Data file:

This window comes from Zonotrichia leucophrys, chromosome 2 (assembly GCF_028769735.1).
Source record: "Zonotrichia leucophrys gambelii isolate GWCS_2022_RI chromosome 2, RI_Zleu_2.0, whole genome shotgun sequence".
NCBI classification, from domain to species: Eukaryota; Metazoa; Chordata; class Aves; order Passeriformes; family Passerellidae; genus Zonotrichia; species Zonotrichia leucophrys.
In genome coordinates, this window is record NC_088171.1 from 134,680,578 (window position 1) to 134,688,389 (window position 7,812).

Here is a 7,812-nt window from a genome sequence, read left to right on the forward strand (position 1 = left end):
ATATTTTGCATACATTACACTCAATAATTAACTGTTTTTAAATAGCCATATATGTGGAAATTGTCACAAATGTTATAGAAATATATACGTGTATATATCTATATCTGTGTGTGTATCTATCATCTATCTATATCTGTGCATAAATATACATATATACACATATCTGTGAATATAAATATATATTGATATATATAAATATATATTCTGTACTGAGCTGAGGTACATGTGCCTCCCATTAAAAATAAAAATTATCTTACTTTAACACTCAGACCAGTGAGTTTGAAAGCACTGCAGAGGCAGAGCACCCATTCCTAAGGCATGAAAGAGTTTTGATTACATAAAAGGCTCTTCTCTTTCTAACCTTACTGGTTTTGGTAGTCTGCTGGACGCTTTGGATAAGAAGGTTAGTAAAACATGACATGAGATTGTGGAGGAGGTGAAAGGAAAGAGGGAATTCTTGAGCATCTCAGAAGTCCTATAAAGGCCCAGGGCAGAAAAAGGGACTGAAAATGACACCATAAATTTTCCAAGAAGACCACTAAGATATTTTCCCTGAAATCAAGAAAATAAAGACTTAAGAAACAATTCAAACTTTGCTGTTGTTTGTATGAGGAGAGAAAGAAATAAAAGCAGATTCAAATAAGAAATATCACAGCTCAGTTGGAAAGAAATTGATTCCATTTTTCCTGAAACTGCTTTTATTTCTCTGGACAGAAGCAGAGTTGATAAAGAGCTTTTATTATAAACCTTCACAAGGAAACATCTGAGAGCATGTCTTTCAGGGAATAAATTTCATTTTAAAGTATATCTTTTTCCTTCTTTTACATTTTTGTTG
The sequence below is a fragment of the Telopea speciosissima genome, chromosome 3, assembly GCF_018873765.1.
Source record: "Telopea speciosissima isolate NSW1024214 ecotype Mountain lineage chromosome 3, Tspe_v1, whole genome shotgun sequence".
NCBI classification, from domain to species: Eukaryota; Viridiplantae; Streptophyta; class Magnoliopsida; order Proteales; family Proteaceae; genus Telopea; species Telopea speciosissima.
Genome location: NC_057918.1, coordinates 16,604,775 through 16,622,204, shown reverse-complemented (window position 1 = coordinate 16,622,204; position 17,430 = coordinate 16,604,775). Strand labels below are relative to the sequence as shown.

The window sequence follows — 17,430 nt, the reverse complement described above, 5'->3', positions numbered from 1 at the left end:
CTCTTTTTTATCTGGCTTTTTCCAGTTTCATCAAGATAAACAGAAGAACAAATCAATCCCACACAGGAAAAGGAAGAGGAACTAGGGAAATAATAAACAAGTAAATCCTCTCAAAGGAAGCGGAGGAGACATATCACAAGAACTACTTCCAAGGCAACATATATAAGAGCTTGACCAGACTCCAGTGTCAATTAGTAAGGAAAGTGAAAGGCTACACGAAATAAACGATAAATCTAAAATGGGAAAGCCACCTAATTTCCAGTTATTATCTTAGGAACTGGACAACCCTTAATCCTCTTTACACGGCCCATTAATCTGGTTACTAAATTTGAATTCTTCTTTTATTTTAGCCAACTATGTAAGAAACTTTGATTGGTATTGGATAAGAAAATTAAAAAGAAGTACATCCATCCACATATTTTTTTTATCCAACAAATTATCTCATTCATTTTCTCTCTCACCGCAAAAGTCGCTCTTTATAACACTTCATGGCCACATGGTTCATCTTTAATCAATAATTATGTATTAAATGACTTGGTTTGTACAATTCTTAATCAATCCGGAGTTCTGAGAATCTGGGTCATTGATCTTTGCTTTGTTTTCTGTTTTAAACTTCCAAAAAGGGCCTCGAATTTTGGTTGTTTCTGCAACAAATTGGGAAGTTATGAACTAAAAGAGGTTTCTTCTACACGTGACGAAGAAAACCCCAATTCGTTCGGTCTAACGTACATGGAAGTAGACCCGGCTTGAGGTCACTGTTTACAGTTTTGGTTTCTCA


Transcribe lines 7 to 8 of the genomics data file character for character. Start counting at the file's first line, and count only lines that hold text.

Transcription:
The sequence below is a fragment of the Telopea speciosissima genome, chromosome 3, assembly GCF_018873765.1.
Source record: "Telopea speciosissima isolate NSW1024214 ecotype Mountain lineage chromosome 3, Tspe_v1, whole genome shotgun sequence".